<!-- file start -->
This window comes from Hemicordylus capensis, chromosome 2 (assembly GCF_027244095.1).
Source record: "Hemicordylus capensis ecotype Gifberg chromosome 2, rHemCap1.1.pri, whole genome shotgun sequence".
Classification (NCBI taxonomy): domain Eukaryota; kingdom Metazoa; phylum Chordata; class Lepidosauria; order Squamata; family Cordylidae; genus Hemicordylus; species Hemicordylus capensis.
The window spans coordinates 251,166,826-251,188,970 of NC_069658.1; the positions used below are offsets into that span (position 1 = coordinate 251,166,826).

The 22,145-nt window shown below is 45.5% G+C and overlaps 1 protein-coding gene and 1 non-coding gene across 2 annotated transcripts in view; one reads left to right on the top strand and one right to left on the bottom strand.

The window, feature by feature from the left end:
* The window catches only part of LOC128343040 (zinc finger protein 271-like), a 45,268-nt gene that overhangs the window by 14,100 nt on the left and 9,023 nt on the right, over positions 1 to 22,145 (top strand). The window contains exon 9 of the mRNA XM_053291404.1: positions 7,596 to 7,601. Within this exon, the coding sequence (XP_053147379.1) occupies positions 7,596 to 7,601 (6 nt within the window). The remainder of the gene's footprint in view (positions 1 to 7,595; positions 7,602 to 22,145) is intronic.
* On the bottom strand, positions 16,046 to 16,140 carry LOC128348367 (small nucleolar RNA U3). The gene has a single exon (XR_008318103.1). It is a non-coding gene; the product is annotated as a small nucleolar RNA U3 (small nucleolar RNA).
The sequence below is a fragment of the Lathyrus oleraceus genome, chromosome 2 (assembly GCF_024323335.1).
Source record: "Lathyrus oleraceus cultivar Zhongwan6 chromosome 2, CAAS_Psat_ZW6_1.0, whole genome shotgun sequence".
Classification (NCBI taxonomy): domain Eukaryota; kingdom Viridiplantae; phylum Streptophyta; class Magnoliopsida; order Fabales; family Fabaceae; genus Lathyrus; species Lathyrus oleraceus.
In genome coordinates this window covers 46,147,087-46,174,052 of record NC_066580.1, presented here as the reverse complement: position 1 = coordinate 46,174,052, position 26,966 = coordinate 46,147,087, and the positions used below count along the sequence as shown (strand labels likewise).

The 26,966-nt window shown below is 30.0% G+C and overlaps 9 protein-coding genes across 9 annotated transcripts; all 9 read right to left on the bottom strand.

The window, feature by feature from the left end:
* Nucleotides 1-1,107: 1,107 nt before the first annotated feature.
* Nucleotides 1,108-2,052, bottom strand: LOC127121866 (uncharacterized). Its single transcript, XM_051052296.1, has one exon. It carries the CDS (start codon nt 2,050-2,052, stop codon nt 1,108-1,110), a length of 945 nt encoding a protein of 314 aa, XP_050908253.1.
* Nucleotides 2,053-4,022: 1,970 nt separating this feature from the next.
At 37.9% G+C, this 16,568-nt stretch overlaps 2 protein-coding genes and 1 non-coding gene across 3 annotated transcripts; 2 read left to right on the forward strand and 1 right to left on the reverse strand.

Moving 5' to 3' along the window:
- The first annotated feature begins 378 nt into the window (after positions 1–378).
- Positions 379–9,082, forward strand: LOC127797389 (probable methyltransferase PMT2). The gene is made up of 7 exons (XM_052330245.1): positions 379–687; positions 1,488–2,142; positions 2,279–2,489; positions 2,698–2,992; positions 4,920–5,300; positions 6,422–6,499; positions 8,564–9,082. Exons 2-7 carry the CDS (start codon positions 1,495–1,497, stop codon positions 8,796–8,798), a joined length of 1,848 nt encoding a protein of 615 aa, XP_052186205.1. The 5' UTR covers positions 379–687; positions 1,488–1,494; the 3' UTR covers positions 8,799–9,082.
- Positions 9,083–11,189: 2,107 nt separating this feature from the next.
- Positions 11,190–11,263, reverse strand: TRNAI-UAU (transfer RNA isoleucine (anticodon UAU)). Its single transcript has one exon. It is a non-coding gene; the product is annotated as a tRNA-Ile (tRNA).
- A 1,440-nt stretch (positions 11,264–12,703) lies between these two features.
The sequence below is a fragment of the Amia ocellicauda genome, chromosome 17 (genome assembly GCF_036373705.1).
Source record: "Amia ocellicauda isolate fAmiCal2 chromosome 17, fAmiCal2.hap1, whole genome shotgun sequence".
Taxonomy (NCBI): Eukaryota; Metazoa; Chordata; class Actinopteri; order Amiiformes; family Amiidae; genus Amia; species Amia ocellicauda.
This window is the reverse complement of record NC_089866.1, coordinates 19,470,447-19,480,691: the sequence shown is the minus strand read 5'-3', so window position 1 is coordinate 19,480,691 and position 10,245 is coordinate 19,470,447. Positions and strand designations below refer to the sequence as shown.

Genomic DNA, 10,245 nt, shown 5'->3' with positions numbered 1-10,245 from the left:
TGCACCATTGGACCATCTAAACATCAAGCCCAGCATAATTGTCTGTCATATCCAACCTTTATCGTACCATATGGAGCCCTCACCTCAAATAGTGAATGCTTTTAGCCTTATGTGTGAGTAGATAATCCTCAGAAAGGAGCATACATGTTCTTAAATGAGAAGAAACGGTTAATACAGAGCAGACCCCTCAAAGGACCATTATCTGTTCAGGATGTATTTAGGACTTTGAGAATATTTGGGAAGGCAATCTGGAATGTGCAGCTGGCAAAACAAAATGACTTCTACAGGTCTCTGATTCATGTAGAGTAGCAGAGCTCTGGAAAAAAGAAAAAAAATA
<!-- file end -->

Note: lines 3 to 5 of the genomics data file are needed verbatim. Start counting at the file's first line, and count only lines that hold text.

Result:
Classification (NCBI taxonomy): domain Eukaryota; kingdom Metazoa; phylum Chordata; class Lepidosauria; order Squamata; family Cordylidae; genus Hemicordylus; species Hemicordylus capensis.
The window spans coordinates 251,166,826-251,188,970 of NC_069658.1; the positions used below are offsets into that span (position 1 = coordinate 251,166,826).

The 22,145-nt window shown below is 45.5% G+C and overlaps 1 protein-coding gene and 1 non-coding gene across 2 annotated transcripts in view; one reads left to right on the top strand and one right to left on the bottom strand.